While other students discussed their weekend trips up to their family ski chalets, O’Keefe was bullied over the size of their family’s rental home. As a transracial adoptee, O’Keefe faced the challenges of being a person of color in a white, privileged school alone. Skiing to O’Keefe became synonymous with that elitist, ostracizing culture. “I was like, if I don’t have to be in that space, I really don’t fucking want to be in that space,” they emphasized.
Upon moving back to the states, and eventually to Portland, OR, O’Keefe’s partner stumbled across the mutual aid-funded BIPOC Shred Night Then hosted by Dallas and Stowers, O’Keefe’s partner encouraged them to go, knowing they had always wanted to give the sport another try. “I didn’t really ski outside of those field trips [at school], even though I did enjoy it and it eventually clicked,” explained O’Keefe. “I skied a couple of times after I moved back to the US, but again, I couldn’t really afford it, nor was I willing to make it a priority.” After experiencing their first Open Slopes event they were hooked. Finally surrounded by a supportive community of other BIPOC individuals, O’Keefe was able to be fully present while skiing, and in turn, was able to have fun.
Invigorated by the event, O’Keefe applied for a scholarship through She Jumps, a non profit dedicated to increasing the participation of women and girls in the outdoors, to purchase their own gear. “I remember I literally burst into tears upon reading the ‘congratulations’,” smiled O’Keefe. “I think it’s really hard to engage in pleasure based hobbies sometimes. It was just really huge for me to be like, oh shit! I now have this gear that I can just go and play with. There doesn’t have to be any sort of alternate motive that’s driven by outward success.”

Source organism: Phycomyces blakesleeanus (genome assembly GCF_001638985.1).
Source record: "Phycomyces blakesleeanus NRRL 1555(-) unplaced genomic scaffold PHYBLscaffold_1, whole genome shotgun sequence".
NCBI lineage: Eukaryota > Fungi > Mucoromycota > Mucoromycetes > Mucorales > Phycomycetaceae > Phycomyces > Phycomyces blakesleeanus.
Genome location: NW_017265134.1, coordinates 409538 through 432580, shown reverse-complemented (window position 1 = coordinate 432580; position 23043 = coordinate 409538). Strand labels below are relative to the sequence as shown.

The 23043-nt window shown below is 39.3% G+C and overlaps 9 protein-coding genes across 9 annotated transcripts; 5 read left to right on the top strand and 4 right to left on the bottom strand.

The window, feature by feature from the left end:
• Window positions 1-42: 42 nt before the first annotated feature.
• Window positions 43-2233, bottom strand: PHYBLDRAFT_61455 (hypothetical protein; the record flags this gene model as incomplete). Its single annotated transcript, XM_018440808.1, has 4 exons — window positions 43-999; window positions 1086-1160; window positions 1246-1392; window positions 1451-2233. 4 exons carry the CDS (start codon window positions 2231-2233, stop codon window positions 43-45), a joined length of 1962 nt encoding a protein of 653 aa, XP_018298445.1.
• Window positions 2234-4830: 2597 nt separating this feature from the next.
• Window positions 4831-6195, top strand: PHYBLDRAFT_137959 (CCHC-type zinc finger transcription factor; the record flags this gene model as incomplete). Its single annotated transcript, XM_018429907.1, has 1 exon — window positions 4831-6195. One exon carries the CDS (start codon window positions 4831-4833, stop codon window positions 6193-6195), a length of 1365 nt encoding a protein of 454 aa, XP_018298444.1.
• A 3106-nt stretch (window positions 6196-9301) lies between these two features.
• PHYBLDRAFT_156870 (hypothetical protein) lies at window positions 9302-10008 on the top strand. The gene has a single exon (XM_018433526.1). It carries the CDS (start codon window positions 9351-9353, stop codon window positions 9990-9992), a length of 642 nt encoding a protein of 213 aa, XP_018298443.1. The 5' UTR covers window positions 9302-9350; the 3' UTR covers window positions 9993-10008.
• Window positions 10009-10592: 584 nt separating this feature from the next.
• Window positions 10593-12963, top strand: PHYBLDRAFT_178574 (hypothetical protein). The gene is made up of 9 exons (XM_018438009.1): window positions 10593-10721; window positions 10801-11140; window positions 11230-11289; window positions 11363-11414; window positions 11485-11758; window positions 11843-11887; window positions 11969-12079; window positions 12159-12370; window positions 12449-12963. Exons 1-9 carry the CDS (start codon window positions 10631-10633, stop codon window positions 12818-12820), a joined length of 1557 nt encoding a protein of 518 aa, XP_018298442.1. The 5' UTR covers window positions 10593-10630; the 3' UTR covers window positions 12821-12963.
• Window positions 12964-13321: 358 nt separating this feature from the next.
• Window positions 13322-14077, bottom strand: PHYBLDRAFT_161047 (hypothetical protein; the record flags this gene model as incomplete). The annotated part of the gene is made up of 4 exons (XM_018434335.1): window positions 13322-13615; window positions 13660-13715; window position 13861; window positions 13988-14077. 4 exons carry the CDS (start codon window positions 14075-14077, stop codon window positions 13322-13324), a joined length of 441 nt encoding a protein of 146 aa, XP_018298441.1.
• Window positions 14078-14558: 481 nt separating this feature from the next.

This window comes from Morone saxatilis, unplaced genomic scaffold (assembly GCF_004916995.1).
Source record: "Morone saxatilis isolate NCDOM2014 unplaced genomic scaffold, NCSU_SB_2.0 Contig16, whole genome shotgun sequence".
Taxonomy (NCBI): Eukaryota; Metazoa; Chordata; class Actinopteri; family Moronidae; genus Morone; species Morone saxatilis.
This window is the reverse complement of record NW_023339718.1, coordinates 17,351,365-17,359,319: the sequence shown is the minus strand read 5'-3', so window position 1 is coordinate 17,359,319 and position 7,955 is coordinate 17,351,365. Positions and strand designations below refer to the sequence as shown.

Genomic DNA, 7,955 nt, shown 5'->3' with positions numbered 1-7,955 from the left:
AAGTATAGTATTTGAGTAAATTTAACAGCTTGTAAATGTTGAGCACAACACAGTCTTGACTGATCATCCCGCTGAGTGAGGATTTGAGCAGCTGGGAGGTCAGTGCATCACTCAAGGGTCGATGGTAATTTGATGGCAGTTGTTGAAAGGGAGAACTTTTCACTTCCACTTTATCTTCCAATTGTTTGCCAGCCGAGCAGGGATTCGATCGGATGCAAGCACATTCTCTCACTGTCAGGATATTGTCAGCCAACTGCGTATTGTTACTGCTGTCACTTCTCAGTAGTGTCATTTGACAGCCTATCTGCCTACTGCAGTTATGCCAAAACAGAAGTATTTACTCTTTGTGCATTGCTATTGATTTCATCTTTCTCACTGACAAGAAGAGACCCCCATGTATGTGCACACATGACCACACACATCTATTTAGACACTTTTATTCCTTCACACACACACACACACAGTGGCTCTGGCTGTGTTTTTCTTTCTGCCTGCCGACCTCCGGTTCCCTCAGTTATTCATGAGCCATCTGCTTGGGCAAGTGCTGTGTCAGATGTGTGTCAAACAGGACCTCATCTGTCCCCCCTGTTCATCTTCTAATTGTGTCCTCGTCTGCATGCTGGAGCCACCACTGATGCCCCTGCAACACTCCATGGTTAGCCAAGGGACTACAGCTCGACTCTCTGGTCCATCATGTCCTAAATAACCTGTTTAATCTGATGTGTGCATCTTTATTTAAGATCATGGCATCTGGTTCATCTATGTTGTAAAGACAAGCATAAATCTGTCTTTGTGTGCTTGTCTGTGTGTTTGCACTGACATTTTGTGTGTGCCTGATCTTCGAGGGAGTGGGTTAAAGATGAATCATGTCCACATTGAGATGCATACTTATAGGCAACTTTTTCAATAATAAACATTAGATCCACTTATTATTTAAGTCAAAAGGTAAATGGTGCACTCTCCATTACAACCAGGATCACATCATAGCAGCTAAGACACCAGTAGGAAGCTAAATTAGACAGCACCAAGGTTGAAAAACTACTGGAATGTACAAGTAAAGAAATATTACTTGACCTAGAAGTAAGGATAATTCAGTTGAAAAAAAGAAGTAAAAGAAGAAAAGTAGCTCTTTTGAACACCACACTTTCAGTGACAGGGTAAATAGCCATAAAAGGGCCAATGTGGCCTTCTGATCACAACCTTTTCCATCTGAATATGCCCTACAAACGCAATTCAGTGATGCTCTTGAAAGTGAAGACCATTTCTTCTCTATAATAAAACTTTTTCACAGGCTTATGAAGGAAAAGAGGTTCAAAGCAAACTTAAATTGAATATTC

After receiving their scholarship, O’Keefe joined Dallas and Stowers in leading Open Slopes. “I’m not the best skier,” admitted O’Keefe. “I really don’t know that much about it, but I feel like I’ve really connected with people and that’s all I can really ask for in certain ways, you know what I mean? I’m not necessarily trying to be the best skier, but in centering my community over the actual sport itself, it’s made the sport so much more enjoyable.”